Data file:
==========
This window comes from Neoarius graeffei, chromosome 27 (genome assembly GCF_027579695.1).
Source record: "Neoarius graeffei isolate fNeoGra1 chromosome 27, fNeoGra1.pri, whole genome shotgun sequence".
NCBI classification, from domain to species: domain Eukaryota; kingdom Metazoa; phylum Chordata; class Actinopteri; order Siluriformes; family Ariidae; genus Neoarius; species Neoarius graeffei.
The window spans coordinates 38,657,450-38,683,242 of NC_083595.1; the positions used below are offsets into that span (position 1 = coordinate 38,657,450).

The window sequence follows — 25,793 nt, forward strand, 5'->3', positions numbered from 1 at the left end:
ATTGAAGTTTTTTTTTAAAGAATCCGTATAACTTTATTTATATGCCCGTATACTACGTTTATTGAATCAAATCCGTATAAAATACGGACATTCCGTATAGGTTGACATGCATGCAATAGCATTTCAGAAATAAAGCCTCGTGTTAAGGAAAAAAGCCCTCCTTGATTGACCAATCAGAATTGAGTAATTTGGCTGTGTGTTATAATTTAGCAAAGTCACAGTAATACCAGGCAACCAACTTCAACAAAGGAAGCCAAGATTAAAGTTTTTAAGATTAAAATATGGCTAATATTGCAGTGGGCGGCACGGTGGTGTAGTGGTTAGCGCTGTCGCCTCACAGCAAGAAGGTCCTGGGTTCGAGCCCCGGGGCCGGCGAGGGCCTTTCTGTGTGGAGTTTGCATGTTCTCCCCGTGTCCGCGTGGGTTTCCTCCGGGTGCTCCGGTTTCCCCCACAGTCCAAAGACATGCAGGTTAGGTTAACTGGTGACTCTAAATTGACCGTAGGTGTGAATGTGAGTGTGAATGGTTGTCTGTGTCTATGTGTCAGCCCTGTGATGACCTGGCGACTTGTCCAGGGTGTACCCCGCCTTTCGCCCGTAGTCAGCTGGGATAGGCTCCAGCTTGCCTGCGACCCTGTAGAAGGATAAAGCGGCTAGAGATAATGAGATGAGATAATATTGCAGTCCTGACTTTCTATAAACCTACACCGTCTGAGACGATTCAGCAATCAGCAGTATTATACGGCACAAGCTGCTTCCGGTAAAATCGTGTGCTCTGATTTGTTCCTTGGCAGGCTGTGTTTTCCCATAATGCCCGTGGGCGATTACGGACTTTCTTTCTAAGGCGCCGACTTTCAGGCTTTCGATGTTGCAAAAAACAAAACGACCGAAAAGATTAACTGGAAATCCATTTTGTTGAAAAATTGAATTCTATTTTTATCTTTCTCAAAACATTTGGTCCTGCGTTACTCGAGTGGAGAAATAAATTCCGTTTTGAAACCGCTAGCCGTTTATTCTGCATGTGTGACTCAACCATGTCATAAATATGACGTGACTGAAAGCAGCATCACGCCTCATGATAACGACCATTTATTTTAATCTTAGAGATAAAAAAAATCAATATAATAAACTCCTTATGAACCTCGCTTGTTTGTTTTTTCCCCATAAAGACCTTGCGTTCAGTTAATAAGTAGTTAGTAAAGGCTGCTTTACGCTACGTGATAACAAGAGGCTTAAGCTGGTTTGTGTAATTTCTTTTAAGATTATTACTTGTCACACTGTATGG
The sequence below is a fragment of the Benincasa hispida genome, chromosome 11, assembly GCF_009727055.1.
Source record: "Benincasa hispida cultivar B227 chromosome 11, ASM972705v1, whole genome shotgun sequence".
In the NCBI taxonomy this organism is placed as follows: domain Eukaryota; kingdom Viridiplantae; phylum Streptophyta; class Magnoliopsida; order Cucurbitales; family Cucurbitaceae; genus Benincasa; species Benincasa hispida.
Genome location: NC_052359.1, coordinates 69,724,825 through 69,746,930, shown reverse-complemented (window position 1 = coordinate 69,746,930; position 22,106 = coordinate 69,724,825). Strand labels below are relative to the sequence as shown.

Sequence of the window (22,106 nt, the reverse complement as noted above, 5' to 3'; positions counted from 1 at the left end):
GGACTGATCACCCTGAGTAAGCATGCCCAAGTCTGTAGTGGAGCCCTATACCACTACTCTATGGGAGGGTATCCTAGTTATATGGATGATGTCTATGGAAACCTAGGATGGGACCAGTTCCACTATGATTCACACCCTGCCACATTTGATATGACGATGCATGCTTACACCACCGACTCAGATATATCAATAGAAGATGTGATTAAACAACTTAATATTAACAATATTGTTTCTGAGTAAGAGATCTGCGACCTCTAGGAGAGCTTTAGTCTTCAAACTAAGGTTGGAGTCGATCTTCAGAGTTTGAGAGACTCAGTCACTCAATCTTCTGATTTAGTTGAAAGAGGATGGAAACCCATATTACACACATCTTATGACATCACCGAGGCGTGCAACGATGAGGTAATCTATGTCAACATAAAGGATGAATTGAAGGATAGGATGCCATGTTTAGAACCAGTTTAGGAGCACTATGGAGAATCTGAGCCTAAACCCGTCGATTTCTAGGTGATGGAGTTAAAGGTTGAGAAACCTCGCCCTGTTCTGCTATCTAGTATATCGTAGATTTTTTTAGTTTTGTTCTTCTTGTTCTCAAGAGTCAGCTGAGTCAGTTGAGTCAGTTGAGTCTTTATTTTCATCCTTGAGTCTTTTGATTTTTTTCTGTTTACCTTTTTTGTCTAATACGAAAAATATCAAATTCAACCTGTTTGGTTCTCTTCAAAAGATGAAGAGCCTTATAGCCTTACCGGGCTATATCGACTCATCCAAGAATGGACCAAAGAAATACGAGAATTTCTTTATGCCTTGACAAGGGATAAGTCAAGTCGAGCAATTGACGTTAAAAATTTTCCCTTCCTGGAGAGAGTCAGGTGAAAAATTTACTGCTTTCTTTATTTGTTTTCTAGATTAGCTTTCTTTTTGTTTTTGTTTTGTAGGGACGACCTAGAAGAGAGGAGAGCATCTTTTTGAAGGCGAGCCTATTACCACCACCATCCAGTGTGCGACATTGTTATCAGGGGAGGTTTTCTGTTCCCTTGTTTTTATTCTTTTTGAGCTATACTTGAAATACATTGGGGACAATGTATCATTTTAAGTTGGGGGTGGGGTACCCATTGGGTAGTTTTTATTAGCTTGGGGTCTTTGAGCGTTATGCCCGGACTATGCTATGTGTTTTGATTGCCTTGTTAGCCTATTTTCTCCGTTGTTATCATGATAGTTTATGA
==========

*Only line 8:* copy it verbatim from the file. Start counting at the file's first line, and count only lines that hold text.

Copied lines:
Source record: "Benincasa hispida cultivar B227 chromosome 11, ASM972705v1, whole genome shotgun sequence".